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Azerbaijan: Sharur region, a landmark of regional archeological tourism

By Peter Tase

The Region of Sharur, in the Autonomous Republic of Nakhchivan (Azerbaijan) has become one of the top tourist destinations in the Caucasus Region, thanks to its wealth of archeological parks, cultural monuments, castles, ancient history and its identification (by many international scholars) as a unique destination for the study of ancient ceramic pieces of the VIII Century BC. Some of these distinguished sites are: Aghbujag archeological site and its necropolis; Aghdaban Fortress and Akhamat (Akhammad) historic place.

To the west of Akhura Village (Sharur Region) are located the archeological monuments of Aghbujag, located on the low hills around the village, currently parts of it are currently used as an arable land.  The ceramic pieces of pink color, discovered in this location, belong to the late period of antiquity.  Today’s visitors will have a chance to observe the construction remnants and the four angle holes located in some parts, which prove that it has been an ancient settlement. According to the archeological items found, it is certain that Aghbujag was a settlement established in the V-IV Centuries B. C.

In the Necropolis of Aghbujag there are cone shaped monuments located in Akhura Village, there are found graves on stone boxes, and their burial was made in different directions.  The side walls of the graves were built of flat rafts, the graves’ surfaces were covered with the same type of stones.  Unfortunately during the agriculture works this necropolis was completely destroyed; only some pink color ceramics were left from this grave site.  These items are a unique representation of the latest classical age.  During the process of investigation in this Necropolis, it was discovered that the funeral tradition also existed while employing big pitchers.

Archeologists have found pieces of these pitchers on the eastern part of the necropolis; according to the archeological testimonies in the ground, the necropolis of Aghbujag dates back in the 2nd Century BC.

In the southern side of Shada Village, Shahbuz Region, is located the Aghdaban Fortress, a historical treasure full of archeological monuments, situated on a high oval shaped hill, as the surface on top of the hill is flat and suitable for settlement. The hill top was surrounded with defense walls; the foundation of these walls exists until today.  Meanwhile some parts the walls continue to maintain a height of one meter tall.  The historians and archeologists will observe that in this fortress there are square shaped stone buildings, important architecture features that were used at ancient times.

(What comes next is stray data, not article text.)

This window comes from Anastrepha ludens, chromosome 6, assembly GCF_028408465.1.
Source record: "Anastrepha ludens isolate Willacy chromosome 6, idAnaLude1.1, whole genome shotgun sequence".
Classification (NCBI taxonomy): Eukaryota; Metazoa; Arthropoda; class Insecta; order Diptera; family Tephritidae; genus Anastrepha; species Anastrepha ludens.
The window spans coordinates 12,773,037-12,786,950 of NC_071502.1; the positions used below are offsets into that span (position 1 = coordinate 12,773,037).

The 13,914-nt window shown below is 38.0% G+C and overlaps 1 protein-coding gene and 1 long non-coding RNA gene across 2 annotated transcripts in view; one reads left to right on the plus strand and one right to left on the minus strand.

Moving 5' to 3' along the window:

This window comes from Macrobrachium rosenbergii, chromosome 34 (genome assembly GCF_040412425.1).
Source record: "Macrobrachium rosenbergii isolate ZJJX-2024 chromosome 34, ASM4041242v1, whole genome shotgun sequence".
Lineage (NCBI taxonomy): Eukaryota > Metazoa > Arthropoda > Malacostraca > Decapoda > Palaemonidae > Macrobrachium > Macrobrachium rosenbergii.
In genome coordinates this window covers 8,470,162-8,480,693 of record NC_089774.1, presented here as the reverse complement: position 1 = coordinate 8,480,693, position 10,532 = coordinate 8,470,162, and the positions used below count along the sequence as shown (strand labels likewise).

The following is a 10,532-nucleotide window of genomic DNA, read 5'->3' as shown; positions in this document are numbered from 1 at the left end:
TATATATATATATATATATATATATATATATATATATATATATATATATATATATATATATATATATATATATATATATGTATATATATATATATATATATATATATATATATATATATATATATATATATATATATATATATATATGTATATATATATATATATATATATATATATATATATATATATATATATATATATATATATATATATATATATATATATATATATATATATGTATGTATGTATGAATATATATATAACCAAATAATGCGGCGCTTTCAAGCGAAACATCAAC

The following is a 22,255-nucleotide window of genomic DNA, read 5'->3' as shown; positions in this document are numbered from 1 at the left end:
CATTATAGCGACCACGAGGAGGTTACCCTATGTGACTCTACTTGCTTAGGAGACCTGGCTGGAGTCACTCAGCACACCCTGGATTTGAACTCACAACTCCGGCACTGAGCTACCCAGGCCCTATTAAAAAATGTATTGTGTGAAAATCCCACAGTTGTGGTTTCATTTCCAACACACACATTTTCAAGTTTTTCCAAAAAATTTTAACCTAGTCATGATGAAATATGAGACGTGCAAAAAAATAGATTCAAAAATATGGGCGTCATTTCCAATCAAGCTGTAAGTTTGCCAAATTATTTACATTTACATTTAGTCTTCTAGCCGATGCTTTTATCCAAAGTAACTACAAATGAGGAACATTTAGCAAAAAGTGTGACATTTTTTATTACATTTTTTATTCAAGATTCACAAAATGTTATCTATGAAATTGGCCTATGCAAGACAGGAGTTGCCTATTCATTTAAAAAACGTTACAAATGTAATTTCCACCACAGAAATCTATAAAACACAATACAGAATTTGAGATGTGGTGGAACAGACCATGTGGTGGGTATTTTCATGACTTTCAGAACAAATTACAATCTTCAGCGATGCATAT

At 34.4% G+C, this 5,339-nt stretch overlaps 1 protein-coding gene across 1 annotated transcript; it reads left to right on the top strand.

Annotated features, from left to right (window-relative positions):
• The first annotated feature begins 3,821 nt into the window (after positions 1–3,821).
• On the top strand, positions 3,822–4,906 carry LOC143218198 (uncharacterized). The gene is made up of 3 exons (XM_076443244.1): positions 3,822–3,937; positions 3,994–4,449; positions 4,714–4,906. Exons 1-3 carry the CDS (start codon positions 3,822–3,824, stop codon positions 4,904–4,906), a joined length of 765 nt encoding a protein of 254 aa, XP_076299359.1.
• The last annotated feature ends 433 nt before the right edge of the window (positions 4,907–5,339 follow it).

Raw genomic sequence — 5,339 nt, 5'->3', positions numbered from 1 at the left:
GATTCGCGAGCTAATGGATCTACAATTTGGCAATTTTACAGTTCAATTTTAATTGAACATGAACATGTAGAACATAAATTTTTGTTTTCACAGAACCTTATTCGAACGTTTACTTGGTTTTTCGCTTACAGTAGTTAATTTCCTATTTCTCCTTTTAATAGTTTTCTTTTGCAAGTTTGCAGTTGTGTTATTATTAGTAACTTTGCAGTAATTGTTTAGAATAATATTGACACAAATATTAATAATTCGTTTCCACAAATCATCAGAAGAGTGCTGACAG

During the ongoing investigations, there are discovered ceramic pieces that belong to the period of middle and late antiquity.  It is certain that the Fortress of Aghdaban, was built during the I-X Centuries.

Sharur Region is home of Akhamat (Akhammad) Settlement, that was built in the 1st millennium BC and located in the South-Western side of Akhamat Village.   During the agricultural cultivation of this area, there were found big construction stones, stone labor tools (grain grind stones and pestle), and ceramic objects of great value.  In 2001, a team of archeologists begun a campaign of investigations in this territory and was able to find earthenware dishes, pots and remnants of ancient homes.  This region is well known for its archeological treasures including the grey color, very well burned tableware, prepared by a mix of clay with fine sand that was prepared and concocted during the VIII Century BC.  Based on the items found in this area, including dark red archeological artifacts, it is certain that this territory of Sharur Region has inherited ancient settlements that go back eight centuries BC.

The government of Autonomous Republic of Nakhchivan, places a great priority to the historical, archeological monuments and cultural sites located at every corner of Nakhchivan (Azerbaijan).  Sharur Region is a tourist destination with many unique features, archeological site seeing, pleasant infrastructure with a local population that waits with great interest all international visitors and tourists from every walk of life.

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Peter Tase

Peter Tase is a contributor, freelance journalist and a research scholar of International Affairs, Paraguayan Studies, Middle East Studies and Latin American Affairs, located in the United States. Educated at the University of Wisconsin – Milwaukee and Marquette University Les Aspin Center for Government; Tase is the author of “Simultaneous Dictionary in Five Languages: Guarani, English, Italian, Albanian and Spanish” and “El Dr. FEDERICO FRANCO y Su Mandato Presidencial en la Historia del Paraguay.” He’s a frequent contributor to Foreign Policy News. His personal website is www.petertase.com

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